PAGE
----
What happens in the chapter “Good Form” in The Things They Carried? How does “Good Form” demonstrate the power of storytelling?
We’ll look at the basic elements of the chapter “Good Form” (The Things They Carried) and discuss why the novel is “true,” even though it’s a work of fiction.
“Good Form” in The Things They Carried
In “Good Form” in The Things They Carried, O’Brien now reveals to us that much of the narrative we have been following is invented. He did not, for example, actually kill the young North Vietnamese soldier with the grenade. But he did witness the young man’s death, and for O’Brien, his presence, his witnessing, has been enough to trigger a lifetime of guilt and trauma.
He reminds us that the narrative that makes up a story is often truer than a literal recounting of the events that actually transpired. He defines this as story-truth vs. happening-truth. He notes that the story-truth (like the biography of the young Vietnamese soldier and how O’Brien lobbed the grenade at him as he passed by) brings the emotions of the war into the present in a way that happening-truth never could. He might as well have killed the young man, because that is how he’s experienced the event for all these years—this is why he chooses to tell the story this way. “Good Form” in The Things They Carried serves as an explanation for the work’s existence as fiction.
The Power of Storytelling
“Good Form” in The Things They Carried isn’t the only chapter where the value of fiction comes up. A frequent theme throughout the book is how telling fictionalized narrative stories brings true experiences alive. O’Brien discusses the difference between happening-truth and story-truth. Happening-truth is just the literal recounting of events that happened, while story-truth is imbued with fictional or exaggerated elements. Story-truth, however, is more real, because its sensationalized features more fully convey to the reader the emotional power of what happened. Stories can be truer than truth.
O’Brien experiments with this theme throughout the book, not just in “Good Form” in The Things They Carried, by relating emotionally traumatic episodes to us (like his killing of a young Vietnamese soldier), only to reveal to us later in the narrative that they did not actually happen the way he told us. Nevertheless, the stories are “true” because they convey to us what it felt like for O’Brien to be in these situations in a way that the literal truth (or happening-truth) never could.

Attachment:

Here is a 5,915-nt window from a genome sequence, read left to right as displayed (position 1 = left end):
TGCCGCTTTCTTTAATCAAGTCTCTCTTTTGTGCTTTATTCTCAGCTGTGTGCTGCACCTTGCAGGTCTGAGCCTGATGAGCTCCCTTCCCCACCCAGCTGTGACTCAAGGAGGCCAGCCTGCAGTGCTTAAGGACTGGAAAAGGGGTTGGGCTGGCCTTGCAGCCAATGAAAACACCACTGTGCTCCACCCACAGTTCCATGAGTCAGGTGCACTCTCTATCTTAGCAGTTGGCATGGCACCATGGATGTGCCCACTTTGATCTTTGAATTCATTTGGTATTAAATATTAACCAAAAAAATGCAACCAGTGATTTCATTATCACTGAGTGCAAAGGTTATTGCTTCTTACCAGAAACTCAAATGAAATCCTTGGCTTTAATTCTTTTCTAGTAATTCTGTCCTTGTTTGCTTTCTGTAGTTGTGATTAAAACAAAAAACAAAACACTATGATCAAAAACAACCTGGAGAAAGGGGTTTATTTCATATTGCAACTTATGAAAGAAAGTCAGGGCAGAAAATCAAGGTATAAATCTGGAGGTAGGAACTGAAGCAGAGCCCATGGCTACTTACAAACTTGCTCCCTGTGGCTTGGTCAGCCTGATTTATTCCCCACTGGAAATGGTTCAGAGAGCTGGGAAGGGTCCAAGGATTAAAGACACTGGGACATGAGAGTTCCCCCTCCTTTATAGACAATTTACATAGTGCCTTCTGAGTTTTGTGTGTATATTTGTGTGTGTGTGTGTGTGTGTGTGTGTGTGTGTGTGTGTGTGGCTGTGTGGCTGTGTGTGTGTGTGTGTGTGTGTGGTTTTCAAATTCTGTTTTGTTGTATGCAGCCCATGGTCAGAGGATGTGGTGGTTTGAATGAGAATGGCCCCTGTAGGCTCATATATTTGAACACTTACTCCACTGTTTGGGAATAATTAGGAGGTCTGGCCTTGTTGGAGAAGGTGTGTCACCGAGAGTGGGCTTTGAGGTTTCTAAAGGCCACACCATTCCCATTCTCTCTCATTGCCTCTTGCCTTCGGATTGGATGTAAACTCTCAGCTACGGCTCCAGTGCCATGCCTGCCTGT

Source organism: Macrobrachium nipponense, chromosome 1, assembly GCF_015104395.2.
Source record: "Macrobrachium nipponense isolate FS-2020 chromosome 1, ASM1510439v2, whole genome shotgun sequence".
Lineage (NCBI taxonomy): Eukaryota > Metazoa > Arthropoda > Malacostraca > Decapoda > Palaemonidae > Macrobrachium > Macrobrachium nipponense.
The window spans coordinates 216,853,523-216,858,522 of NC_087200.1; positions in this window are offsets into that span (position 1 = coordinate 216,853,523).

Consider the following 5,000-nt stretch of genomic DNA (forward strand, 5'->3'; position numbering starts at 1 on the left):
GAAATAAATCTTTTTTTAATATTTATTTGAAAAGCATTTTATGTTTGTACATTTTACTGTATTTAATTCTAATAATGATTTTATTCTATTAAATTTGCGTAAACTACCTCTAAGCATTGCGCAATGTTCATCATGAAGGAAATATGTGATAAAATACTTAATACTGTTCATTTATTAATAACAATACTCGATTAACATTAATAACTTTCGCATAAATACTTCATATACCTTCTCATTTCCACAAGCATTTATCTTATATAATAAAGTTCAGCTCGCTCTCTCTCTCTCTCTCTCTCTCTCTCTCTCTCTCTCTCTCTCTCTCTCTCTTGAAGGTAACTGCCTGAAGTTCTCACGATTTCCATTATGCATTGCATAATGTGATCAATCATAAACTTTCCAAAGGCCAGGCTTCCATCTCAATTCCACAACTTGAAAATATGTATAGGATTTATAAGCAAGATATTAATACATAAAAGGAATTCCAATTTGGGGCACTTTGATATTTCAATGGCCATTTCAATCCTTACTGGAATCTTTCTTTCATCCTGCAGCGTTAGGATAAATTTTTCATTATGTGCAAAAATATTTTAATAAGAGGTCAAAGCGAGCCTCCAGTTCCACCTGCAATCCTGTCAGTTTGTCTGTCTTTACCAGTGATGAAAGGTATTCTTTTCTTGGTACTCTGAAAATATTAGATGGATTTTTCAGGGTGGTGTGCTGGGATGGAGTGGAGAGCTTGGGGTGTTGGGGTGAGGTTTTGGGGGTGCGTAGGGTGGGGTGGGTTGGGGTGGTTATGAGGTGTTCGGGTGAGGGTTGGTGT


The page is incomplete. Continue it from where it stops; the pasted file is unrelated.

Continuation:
In “Good Form” in The Things They Carried, he notes that true war stories aren’t parables—they’re not meant to instruct, impart morals, serve as examples of good conduct, generalize, or engage in abstraction. What makes the story true is the reaction it produces, not the content itself. Thus, something may happen and still be a complete lie, while another thing may be pure fiction and yet truer than the actual truth.
For O’Brien, a writer, storytelling is an act of both catharsis and resurrection. He can process his own war experiences and make sense of them by reshaping them into a narrative. But he can also see the dead again, make them smile and speak. He likens his characters to books on a library shelf that haven’t been checked out for a long time. They are lying dormant, waiting for him to check them out and bring them to life once more—to make them immortal through storytelling.
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Here's what you'll find in our full The Things They Carried summary:
- What the Vietnam War was like for soldiers on the ground
- How Vietnam soldiers dealth with the psychological stress of death around them
- How fictional stories can be truer than the truth